In digital audio electronics, a word clock or wordclock (sometimes sample clock, which can have a broader meaning)[further explanation needed] is a clock signal used to synchronise other devices, such as digital audio tape machines and compact disc players, which interconnect via digital audio signals. Word clock is so named because it clocks each audio sample. Samples are represented in data words.

S/PDIF, AES/EBU, MADI, ADAT, and TDIF are some of the formats that use a word clock. Various audio over Ethernet systems use communication protocols to distribute word clock. The device which generates the word clock is the clock source for all the other audio devices.

The signal is used for synchronizing digital audio signals between devices, such as CD players, audio I/O cards, etc.[1] It allows all the components in the signal path to process the data and remain synchronized with each other.[2]

Comparison to timecode


Word clock should not be confused with timecode; word clock is used entirely to keep a perfectly timed and constant bitrate to avoid timing errors that can cause data transmission errors. Timecode is metadata about the media data being transmitted. Time code can be used as an initial phase reference for jam sync using the word clock as the frequency reference.

Over coax cable


Professional digital audio equipment may have a word clock input or output to synchronize timing between multiple devices. Although the electrical characteristics of the word clock signal have not been completely standardized, some characteristics should always apply. Items that should remain consistent are TTL level, a 75ohm output impedance, 75ohm cables and a 75ohm terminating resistor at the end of a chain or cable.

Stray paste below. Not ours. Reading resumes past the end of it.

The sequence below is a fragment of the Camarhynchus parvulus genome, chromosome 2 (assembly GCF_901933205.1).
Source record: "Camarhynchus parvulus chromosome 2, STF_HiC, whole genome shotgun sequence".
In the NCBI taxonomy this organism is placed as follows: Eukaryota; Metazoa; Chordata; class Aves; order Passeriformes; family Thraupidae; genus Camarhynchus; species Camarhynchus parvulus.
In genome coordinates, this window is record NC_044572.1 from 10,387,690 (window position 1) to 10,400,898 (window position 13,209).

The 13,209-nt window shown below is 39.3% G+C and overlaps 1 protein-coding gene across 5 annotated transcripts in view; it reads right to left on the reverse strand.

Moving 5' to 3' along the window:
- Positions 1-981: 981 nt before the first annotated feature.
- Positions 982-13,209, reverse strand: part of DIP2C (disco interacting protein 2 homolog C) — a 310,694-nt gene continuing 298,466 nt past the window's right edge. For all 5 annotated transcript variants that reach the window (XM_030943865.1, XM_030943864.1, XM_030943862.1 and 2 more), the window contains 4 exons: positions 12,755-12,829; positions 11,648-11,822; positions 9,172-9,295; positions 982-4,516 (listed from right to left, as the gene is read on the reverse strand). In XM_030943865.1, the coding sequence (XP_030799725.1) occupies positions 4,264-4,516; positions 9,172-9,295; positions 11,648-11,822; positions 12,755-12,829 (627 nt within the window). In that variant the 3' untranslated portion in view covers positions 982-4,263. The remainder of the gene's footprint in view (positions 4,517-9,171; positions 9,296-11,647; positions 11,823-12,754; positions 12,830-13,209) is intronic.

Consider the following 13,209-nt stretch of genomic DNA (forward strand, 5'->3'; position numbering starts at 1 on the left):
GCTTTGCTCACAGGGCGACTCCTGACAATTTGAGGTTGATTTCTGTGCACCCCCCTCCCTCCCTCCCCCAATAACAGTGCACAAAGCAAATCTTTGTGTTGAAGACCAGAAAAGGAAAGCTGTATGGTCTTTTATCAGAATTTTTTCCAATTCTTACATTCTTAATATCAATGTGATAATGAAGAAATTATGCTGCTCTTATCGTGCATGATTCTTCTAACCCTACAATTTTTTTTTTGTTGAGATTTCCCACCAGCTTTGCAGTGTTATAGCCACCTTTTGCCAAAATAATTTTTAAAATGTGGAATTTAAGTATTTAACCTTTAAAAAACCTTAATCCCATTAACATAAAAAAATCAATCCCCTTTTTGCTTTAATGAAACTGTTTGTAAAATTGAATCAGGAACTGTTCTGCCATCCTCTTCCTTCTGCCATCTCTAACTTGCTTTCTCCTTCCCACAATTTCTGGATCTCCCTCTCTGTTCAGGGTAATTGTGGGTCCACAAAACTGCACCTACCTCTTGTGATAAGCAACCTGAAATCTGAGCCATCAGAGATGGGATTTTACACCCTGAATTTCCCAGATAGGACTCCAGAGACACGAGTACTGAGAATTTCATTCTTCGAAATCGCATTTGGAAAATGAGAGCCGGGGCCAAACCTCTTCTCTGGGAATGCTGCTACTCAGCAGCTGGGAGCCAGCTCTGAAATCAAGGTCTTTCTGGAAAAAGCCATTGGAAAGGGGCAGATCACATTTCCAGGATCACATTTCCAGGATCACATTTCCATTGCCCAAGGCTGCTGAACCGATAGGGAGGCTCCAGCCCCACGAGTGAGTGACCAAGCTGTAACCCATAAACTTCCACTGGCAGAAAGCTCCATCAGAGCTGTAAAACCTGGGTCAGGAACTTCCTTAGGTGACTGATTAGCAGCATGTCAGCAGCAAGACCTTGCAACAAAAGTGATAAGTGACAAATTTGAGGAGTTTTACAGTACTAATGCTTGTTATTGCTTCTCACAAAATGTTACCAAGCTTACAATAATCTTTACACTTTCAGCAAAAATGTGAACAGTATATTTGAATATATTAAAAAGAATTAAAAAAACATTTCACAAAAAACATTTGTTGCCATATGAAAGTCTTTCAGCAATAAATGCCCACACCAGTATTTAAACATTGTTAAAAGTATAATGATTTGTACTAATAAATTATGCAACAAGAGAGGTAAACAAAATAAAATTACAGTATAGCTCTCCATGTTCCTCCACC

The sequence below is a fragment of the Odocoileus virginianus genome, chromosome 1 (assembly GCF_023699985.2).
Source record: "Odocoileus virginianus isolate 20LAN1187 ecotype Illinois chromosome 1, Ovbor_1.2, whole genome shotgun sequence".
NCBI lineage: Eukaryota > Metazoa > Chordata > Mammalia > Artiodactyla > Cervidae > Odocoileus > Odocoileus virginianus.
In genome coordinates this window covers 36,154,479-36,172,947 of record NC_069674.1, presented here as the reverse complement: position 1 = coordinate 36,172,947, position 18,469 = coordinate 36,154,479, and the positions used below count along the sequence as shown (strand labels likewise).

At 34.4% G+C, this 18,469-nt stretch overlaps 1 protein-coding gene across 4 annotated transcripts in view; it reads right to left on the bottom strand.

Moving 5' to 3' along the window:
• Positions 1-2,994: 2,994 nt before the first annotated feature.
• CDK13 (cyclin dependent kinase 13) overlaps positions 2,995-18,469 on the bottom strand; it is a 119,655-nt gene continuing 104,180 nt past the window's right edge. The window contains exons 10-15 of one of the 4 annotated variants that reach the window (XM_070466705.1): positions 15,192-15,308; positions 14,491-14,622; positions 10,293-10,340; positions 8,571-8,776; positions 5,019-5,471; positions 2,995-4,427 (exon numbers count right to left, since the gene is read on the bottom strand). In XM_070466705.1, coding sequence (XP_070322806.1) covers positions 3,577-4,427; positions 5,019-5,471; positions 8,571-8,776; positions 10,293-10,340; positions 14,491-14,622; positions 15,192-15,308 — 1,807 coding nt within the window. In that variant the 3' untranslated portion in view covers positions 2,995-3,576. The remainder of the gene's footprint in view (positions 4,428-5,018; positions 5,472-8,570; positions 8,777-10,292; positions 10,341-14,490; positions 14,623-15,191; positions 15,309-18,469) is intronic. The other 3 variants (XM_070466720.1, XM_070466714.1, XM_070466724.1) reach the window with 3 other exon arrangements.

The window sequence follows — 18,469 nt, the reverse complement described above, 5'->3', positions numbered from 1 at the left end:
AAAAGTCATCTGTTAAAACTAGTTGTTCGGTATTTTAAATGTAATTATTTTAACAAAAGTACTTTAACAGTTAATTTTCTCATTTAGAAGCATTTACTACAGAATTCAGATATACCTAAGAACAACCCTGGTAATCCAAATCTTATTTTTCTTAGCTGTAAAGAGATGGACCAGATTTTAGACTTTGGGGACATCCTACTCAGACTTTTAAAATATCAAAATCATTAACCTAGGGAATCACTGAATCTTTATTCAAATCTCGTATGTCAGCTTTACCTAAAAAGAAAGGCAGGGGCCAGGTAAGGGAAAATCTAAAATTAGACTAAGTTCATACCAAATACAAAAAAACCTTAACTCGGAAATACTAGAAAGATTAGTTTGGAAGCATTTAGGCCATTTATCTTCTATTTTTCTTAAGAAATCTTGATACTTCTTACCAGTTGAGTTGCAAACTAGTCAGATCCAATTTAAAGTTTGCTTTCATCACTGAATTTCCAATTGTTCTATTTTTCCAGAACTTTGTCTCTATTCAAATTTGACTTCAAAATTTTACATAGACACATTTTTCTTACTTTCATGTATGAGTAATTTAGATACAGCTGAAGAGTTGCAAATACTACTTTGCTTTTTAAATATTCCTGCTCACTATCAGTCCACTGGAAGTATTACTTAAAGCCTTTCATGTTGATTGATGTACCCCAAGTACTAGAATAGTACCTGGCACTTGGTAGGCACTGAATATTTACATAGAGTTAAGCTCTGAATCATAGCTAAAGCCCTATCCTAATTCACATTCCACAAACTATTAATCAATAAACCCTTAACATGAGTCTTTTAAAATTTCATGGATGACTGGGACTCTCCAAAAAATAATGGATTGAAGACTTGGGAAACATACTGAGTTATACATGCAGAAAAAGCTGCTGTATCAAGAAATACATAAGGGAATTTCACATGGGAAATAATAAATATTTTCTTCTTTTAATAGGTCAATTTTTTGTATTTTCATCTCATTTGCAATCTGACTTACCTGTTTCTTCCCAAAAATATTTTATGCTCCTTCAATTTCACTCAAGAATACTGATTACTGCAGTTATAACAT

Proper termination of the word clock signal with a 75ohm resistor is important. It prevents the clock signal from reflecting back into the cable and causing false detection of extra 1's and 0's. Some digital equipment includes a switchable terminator, some include a hardwired terminator and others have no terminator at all. An unfortunate aspect is that some equipment manuals do not indicate whether a hardwired terminator is included.[3]

A chain connection from the source through the receivers may increase jitter. Using clock distributing devices for parallel transmission is a better method. The length and quality of coaxial cables are important.

Over AES3


The AES11 standard defines a means for carrying a word clock over an AES3 connection. In this context, the word clock is known as a Digital Audio Reference Signal (DARS).

In annex B, the AES11 standard also describes common practice in transmitting and receiving a plain word clock signal. This is not an attempt to standardize it, the annex is informative only.

See also



  1. ^ "What is digital audio synchronization? How does it differ from time code synchronization?". Sweetwater. 27 April 2007. Retrieved 31 March 2021.
  2. ^ Shelton, Tim (1 May 1989). "Synchronization of Digital Audio". Audio Engineering Society. Retrieved 31 March 2021.
  3. ^ Section 9.1.3 of Ardour manual